To date, three naturally occurring porcine epidemic diarrhea virus (PEDV) strains have been identified in the U.S.: the original PEDV, the PEDV with changes in the spike gene (INDEL), and the PEDV strain (S2aa-del) reported in a recent article in the Centers for Disease Control and Prevention's (CDC) Emerging Infectious Diseases Journal.
The University of Minnesota Veterinary Diagnostic Laboratory (UMVDL) has tested clinical samples from thousands of case-patients to determine the presence of PEDV by real-time reverse transcription PCR. Some of the PEDV-positive samples from case-patients were selected for PEDV spike gene sequencing per veterinarian’s request, whereas other samples were selected for complete genome sequencing to fulfill a grant objective. When PEDV was first detected in the United States, the University of Minnesota Veterinary Diagnostic Laboratory was only sequencing the PEDV spike gene segment to clarify the phylogenetic relationship between PEDV strains.
In February 2014, after the identification and analysis of PEDV variant-INDEL strains, UMVDL decided to sequence the complete PEDV genome by using next generation sequencing to clarify the phylogenetic relationship of the U.S. PEDV strains.
The American Association of Swine Veterinarians (AASV) notes that the role of genetic changes in the U.S. PEDV strains to clinical disease has yet to be reported. The clinical presentation of diarrhea in this case was reported as equally or more severe than such presentation in cases caused by the prototype PEDV Colorado/2013. Other factors such as concurrent infections and the rate of group exposure, which is rapid in most PEDV cases affecting neonatal piglets, may influence the clinical presentation.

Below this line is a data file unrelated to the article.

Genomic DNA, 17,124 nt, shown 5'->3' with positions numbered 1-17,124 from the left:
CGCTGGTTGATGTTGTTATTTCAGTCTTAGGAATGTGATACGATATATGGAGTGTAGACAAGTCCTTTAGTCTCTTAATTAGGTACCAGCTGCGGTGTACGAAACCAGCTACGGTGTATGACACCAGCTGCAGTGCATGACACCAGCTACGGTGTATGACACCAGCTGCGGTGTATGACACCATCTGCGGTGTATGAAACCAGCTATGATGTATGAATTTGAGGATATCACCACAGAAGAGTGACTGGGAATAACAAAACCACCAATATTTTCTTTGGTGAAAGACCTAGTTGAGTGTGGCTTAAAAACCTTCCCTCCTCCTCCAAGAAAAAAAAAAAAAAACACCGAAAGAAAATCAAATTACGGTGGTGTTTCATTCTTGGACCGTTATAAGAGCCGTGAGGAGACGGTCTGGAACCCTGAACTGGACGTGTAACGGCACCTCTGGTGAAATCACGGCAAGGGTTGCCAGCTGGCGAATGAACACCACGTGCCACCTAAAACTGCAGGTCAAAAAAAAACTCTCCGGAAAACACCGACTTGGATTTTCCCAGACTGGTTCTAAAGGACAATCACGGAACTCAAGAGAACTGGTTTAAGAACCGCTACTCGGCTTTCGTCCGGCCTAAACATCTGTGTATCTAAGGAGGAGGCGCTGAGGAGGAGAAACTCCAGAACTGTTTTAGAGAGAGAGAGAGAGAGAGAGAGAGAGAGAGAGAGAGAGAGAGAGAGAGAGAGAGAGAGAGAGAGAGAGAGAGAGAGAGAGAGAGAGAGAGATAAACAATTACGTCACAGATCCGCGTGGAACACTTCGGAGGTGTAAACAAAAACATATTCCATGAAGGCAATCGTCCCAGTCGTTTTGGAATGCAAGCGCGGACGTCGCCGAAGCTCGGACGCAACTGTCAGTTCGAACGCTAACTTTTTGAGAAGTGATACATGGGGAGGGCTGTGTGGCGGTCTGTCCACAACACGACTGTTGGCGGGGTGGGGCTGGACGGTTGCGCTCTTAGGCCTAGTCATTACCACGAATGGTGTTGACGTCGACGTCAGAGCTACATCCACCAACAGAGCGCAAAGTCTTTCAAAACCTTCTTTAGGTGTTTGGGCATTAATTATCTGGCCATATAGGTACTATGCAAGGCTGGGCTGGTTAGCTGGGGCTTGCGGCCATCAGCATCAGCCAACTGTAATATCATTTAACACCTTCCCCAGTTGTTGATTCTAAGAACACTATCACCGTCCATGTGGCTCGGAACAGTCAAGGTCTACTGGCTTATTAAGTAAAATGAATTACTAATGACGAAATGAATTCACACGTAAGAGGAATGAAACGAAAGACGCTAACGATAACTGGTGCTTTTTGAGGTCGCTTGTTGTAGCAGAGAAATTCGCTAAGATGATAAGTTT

UMVDL says documenting PEDV variation is vital to understanding the natural evolution of the virus and possibly identifying portions of the genome associated with different clinical disease features. Animal studies are required to define the effects of these mutations on clinical disease, pathogenesis, immunity; these studies will be conducted in the future with the S2aa-del strain. A consistent model to properly evaluate these differences is required to control PEDV infection. The most compelling need is to understand how exposure by sows to different PEDV strains correlates with protection of piglets from clinical disease. Whether the PEDV S2aa-del strain will circulate in the North American swine population is not known.
The project was conducted by Douglas Marthaler, Laura Bruner, James Collins, and Kurt Rossow. Read more in the article, "Third Strain of Porcine Epidemic Diarrhea Virus, United States," in the CDC's Emerging Infectious Diseases, Vol. 20, No. 12, December 2014.